REPORT #238 April 2000

Produced by the Belize Development Trust

Deacon Cal Cathers in the Reporter of April 23rd., 2000 does an impressive article full of statistics on a proposal by townie "rulers/leaders" in Belmopan to build a whole bunch of primary schools throughout the nation of Belize.

The idea of a massive regeneration and building program of schools and classrooms and such over a ten year period is about the only good common sense thing that the townie ruler/leaders put forward though. From there on, it is all down hill. The implementation of such a worthy lofty goal is so shot full of holes and nonsensical planning, as to wonder if they would know enough to come in out of the rain.

The basic idea is to borrow from the World Bank ( the third world nation rip-off bank), you know the one? To borrow $80 million dollars over a ten year period to fulfill this lofty goal and dreams. This works out to about $8 million a year. Belize dollars too.

Now you think about that for a minute. With a $333 million annual government cash flow annually, you have to sell your soul to the devil to put aside $8 million a year to build primary schools around the nation? Somethings smells right fishy here. Dead fishy too!

Get this too, the World Bank has a bunch of restrictions and controls on any such piddling little loan. They literally want a freeze on educational expenses for a ten year period. No new teachers, no raising of the amount of money the government spends on education, nada more for education for ten years if they lend the Belmopan townies the money. Shouldn't that raise the hair on the back of your neck? Ten year freeze! How stupid can you get? BTL monopoly was really bad for the economy of Belize, but a similar thing under a different name for education in a ten year period. Give me a break! Any leader/ruler in Belmopan goes for that, this time around after the BTL fiasco, should be hanged from the nearest tree until DEAD, DEAD, DEAD! Metaphorically speaking of course. Metaphorically, what a nice sounding word. Wonder what it means? This fisherman has read it often enough, I'm sure I'm using it in the right context, but then I'm only a fisherman from the barrier islands of Belize. What do I know, no dictionaries out here on this sailboat.

Deacon Cal goes on to point out that this policy would increase student to teacher classroom ratios almost double over a long ten year period. Teacher - student ratios are already too high in most schools for much effectiveness. You could only really do this sort of thing for a two year period. Anything after two years is just too unpredictable in Belize. What with hurricanes, revolutions, civil wars, world markets and economies collapsing and stuff. So many things out of the control of the government of Belize. But all effecting Belize in one way or another. Take the recent USA Army helping out the Guatemala Army again; when the dead bodies start piling up again and refugees coming over the border again, what happens to their children who must go to school?

Deacon Cal is to be congratulated on sounding a warning on this grandoise plan. For more accurate mathematical details read the article in the Reporter newspaper.

And like townies who are ripping off the nation of Belize as always, they want to build a LARGER department of Education, centralization and all that. Wow! What cajones those townies have! The last thing Belize needs is a larger national government department of any kind. What education needs is local town school boards, a district government by volunteers if necessary and a voter elected District School Board to make local policy decisions and the money sent to them via grants from the national government in Belmopan to accomplish building, repairing and expanding schools and more teachers. The very last thing we need is a World Bank loan funneled through a centralized government in Belmopan run by townies. They get their sticky little fingers on that money, less than 20% of it would reach the villages. The cost of a government staffed and owned by townies is way to expensive for a small agricultural country like Belize to carry.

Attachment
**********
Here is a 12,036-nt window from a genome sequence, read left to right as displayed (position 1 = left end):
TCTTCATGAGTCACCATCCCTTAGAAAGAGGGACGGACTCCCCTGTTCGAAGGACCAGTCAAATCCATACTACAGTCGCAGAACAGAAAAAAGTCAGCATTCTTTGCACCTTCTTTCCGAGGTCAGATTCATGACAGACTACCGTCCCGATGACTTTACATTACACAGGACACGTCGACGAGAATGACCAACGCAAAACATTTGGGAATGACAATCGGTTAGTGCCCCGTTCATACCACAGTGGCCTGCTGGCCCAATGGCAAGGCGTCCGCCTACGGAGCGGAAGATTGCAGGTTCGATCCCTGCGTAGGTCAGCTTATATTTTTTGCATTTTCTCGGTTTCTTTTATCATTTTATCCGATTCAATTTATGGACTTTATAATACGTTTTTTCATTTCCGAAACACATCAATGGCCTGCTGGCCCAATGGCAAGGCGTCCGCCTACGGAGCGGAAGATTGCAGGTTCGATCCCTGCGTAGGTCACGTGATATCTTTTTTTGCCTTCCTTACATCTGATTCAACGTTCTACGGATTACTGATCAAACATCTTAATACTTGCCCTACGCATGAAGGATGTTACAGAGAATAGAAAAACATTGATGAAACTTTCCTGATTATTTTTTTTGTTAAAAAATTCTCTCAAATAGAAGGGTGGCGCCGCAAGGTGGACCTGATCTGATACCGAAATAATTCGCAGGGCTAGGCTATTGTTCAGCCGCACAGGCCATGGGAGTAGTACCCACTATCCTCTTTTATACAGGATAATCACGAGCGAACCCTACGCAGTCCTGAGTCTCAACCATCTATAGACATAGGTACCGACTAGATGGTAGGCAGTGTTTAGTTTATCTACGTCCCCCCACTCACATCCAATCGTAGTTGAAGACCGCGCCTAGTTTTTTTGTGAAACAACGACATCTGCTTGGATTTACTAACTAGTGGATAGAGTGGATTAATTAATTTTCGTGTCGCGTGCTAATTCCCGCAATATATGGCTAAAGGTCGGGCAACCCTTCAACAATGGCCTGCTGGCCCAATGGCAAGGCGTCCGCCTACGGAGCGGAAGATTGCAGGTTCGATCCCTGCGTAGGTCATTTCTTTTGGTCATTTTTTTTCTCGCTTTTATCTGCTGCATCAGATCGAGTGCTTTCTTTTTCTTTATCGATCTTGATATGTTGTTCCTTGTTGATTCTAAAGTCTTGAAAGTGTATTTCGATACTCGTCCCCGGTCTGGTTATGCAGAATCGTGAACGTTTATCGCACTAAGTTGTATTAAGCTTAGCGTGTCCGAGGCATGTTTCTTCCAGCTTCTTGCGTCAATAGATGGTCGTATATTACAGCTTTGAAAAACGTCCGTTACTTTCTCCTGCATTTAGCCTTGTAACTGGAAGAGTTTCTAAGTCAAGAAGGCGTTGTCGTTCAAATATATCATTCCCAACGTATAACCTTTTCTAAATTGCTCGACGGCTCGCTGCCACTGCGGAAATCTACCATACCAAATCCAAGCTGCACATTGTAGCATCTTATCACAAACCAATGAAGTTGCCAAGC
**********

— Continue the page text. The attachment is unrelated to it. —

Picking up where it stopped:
Haven't they got it through their heads yet in Belmopan, the World Bank is not a friendly bank? It is not even a helpful bank. Barclays, Nova Scotia, etc., they make relatively small loans locally for business and such, but the World Bank is different in that it makes huge multi-million dollar loans, but the goals are the same, which is profit. You telling me this educational loan would be a third world helping soft loan at 2%? If not, tell them to take their money and skeedaddle. You ever seen these New York World Bank types arrive to talk loan business, in private LEAR jets? They don't go budget economy on commercial airlines my boy. They got their own expensive jets, the best most expensive planes you can think of. One of those planes would build all the primary schools you need in Belize. One trip from New York to Belize by such a small business jet, costs enough money to build you a whole school. Who do you think is paying for this stuff? It ain't the Fairy Godmother, it is Belizean taxpayers when townie pseudo intellectuals in Belmopan borrow under such stringet terms. Go back to the drawing board townies!

Your goal is impressive, but figure out how we can pay for it ourselves. With $333 million annual government revenue, if you can't find $8 million a year to do this, you are not worth the title and salary you are holding. Keep your goal, just lets do it ourselves hey? Time to grow up boys from Belize City.

Maybe you could not buy new cars for Ministers one year and put the money to schools?

Reference: Education article, THE REPORTER, April 23rd, 2000, page A.

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